Don’t Overlook These 6 Steps to Better Business Signage

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What does your external signage say about your business? Are signs, posters banners and window clings fresh, new and helpful, or drab, dark and dated? Your customers’ first impression may be based on what they see when approaching your building and whether the physical pieces tie seamlessly into your brand.

The Small Business Administration recently took a look at six areas integrated marketers should consider to create more effective external signage.

Know Your Local Regs

Every city has distinctive zoning regulations for commercial business signs. These may be dictated by a zoning board, municipal code or city division, and impose limits on the size of your signage, lighting, color palette, etc. Your physical location—for instance, within a business park—may also necessitate a uniform look with surrounding businesses.

Keep Your Look

Your main external sign is a key branding tool for you, visible to customers and potential customers 24/7. This is essential when considering those elements critical to your brand: logo, color, style, font. If zoning or other restrictions apply, adhere as closely as possible to the look and feel of your brand.

Remain Practical

Your office or store may not have control over the precise font used on your sign, or specifically where it hangs, but you can control its clarity and legibility. Help customers and prospects find you by ensuring that your sign is as readable for those leisurely strolling past your offices as for those zooming by in a car. A hard-to-read sign in a script font may be attractive, but will ultimately be counterproductive.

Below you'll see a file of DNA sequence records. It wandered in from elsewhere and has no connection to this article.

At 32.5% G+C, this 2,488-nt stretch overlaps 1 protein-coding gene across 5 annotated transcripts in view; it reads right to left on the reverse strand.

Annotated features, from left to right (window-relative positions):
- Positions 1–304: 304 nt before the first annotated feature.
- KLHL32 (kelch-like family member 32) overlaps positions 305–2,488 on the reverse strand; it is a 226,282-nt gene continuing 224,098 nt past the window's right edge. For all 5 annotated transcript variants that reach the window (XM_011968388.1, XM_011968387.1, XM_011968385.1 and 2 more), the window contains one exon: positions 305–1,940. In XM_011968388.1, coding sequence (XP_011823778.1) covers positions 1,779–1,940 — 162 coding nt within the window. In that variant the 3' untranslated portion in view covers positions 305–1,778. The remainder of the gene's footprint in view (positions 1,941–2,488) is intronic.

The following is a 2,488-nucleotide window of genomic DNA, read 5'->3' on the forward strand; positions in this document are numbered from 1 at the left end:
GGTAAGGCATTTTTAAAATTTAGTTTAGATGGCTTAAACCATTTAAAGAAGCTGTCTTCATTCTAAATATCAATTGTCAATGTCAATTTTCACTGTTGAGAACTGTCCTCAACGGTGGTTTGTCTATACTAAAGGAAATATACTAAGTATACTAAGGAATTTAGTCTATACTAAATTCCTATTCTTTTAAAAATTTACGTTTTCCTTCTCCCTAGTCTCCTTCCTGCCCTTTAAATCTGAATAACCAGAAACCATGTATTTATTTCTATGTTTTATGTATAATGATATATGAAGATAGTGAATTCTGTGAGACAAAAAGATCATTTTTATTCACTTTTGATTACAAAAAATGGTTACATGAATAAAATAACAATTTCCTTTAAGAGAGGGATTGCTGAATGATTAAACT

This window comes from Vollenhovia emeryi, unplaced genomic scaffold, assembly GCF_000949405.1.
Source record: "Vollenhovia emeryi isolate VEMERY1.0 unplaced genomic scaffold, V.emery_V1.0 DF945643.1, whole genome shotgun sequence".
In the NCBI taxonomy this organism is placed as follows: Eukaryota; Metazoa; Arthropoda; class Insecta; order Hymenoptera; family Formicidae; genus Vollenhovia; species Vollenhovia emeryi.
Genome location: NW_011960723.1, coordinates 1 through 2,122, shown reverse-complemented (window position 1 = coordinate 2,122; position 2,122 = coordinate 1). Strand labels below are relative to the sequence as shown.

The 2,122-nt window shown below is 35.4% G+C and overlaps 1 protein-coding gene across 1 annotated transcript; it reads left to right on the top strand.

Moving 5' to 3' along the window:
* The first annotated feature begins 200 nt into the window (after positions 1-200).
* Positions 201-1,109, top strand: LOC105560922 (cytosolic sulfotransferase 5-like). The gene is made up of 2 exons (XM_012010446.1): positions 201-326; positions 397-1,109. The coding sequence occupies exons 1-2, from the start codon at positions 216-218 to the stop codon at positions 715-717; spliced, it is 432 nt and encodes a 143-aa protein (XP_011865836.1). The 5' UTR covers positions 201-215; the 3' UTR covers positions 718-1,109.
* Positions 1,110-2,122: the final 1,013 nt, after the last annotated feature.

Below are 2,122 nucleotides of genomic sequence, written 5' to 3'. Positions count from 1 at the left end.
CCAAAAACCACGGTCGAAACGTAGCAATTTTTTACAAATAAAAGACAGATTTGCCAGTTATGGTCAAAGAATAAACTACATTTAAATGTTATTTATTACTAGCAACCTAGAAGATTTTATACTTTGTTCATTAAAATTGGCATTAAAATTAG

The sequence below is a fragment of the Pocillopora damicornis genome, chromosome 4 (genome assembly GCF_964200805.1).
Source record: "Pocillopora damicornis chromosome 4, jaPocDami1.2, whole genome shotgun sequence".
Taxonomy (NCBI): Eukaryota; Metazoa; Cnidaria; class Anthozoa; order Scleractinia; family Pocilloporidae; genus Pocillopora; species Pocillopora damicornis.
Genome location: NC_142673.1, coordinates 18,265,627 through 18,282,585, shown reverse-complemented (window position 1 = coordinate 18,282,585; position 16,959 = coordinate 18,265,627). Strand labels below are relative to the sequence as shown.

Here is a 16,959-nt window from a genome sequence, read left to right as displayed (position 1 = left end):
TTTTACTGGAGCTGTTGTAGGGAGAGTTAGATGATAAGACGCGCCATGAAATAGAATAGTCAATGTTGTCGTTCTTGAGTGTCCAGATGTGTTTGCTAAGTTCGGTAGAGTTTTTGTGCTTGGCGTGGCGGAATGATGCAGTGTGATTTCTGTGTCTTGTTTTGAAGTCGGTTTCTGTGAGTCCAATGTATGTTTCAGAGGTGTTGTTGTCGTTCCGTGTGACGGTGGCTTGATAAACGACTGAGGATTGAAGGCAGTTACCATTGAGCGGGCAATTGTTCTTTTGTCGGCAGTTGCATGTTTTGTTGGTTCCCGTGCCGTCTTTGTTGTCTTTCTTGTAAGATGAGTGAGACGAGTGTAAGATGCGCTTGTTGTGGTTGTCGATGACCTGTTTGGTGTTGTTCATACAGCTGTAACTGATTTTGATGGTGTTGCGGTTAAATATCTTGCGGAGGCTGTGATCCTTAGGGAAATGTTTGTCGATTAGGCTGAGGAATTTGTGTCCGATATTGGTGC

Consider Location

The placement of signs is also important. Think about appropriate lighting for a sign that is hard to see in direct sunlight or at night. Test the location for potential obstructions (buildings, vehicles, awnings, overhangs). Your signs’ effectiveness could be compromised by poor placement, bad lighting or other impediments.

Think About Supplementing

Determine if additional signage would help attract more customers. Is your business difficult to see from the road? Perhaps you need supplementary banners, window clings or posters that help customers find you. You may be able to join with other tenants to ask the landlord for secondary signage in front of the building.

Keep Signs Spotless

Put the time and effort into proper maintenance and cleanliness. A dingy sign surrounded by burned-out bulbs tells prospects you don’t care about your business—so why will you care about theirs? Be a diligent and effective integrated marketer by keeping your signage current. If you refresh your branding, refresh your signage to ensure cohesive messaging.

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